“No rain, no floods” seems to be the best of Lim Guan Eng’s quotes pertaining to floods in Pulau Pinang. This time, the deluge is blamed on a tyhoon that is battering Vietnam, and rightfully so. Every time a typhoon hits Vietnam, the northern Peninsular states would receive an extra amount of rainfall. And since 1881, Vietnam has been battered by 68 typhoons excluding the one that has just hit them. However, the shocking bit is where 119 flash floods have hit Pulau Pinang since 2013! That is 2.5 flash floods per month for the last four years!
It does not take an engineer to tell you that when you do excessive hillside developments, the soil cannot absorb the rainwater as the oxidised topsoil would be transformed into a clay-like material. The run-offs would be washed into monsoon drains, clogging up the roadside gutters and making the storm sewers shallower as silt accumulates at the bottom. These drains flow out to sea along natural coastlines, which is why monsoon drains act as gravity sewers. In Pulau Pinang, you can hardly find a natural coastline as most beaches with gradient have been reclaimed, and the gradient tapers off, diminishing the gravity effect. Storm water therefore does not flow into the sea but accumulates and saturates the flatter grounds causing floods.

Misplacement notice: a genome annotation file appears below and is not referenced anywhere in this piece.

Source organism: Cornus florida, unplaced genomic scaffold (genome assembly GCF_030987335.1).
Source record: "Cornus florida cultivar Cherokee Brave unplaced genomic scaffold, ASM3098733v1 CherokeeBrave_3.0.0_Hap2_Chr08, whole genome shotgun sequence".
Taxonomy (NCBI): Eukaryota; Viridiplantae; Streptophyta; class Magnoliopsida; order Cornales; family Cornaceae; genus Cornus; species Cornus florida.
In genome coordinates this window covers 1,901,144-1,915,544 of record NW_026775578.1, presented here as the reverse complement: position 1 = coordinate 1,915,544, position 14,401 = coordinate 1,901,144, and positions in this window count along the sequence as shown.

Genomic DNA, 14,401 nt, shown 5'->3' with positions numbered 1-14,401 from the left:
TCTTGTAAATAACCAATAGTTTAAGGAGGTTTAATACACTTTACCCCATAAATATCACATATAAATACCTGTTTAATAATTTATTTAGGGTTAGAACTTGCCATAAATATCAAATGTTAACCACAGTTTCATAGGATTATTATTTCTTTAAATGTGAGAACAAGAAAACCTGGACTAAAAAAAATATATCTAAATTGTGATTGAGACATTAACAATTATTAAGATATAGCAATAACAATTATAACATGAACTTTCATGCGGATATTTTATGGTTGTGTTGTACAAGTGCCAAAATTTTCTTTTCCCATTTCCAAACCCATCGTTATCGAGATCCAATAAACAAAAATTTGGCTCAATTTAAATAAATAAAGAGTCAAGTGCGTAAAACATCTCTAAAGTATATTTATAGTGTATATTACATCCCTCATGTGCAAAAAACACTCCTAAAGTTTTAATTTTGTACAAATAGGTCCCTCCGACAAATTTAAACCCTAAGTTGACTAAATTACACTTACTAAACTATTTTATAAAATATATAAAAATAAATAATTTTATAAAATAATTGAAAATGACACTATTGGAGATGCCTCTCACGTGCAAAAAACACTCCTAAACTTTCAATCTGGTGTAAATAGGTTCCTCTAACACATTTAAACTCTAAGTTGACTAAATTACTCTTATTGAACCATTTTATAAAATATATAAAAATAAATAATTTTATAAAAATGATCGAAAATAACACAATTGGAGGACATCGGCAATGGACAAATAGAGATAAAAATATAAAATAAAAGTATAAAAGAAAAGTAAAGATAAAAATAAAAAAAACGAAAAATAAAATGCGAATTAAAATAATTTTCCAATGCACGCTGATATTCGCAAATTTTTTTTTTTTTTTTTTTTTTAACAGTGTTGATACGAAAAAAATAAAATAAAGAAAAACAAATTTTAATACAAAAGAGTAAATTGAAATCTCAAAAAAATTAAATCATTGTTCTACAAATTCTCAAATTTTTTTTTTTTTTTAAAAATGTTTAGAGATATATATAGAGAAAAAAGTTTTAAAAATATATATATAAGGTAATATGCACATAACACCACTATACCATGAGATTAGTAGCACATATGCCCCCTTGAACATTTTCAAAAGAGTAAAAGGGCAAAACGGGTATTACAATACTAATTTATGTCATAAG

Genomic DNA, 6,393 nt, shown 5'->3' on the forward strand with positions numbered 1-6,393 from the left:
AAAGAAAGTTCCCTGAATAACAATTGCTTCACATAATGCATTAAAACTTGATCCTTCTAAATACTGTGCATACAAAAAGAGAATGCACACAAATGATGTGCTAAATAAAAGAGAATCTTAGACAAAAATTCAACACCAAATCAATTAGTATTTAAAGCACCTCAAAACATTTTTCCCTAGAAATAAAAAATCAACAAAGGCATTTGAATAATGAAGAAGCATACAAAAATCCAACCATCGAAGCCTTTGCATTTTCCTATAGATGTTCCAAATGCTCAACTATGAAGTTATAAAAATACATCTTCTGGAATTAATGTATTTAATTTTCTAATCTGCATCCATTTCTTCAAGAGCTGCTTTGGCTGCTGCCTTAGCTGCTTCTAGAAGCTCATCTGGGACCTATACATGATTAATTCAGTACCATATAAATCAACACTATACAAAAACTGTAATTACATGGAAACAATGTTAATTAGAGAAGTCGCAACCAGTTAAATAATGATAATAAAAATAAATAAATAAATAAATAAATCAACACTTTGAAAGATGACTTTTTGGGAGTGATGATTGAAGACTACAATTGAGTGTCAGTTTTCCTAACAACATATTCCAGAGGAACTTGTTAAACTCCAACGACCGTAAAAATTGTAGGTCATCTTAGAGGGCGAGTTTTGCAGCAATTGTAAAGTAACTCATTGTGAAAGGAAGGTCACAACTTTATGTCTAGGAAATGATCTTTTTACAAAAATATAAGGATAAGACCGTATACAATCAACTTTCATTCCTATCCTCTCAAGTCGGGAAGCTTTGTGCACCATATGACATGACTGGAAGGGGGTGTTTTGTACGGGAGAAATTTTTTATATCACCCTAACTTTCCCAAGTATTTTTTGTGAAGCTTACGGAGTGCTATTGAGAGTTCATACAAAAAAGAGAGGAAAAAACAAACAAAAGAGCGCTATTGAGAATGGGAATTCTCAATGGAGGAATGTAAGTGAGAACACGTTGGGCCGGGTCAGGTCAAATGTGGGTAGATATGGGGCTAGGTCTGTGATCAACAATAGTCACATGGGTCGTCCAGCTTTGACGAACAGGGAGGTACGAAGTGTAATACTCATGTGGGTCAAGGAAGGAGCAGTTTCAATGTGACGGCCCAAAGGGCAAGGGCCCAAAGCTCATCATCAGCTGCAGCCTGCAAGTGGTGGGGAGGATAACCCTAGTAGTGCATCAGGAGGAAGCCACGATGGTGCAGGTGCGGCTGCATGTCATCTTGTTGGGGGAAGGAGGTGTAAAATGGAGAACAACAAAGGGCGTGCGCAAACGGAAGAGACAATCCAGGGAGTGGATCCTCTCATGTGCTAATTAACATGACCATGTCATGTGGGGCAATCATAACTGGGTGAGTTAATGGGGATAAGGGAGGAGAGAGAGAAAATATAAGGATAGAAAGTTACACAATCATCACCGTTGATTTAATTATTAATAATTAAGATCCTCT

But who cares about eight deaths this year due to floods and one last year when you can make money selling condominium units to the rich? But it is this excessive development by the state government that was voted in by the Pulau Pinang people that is now killing the Pulau Pinang people and have caused untold miseries.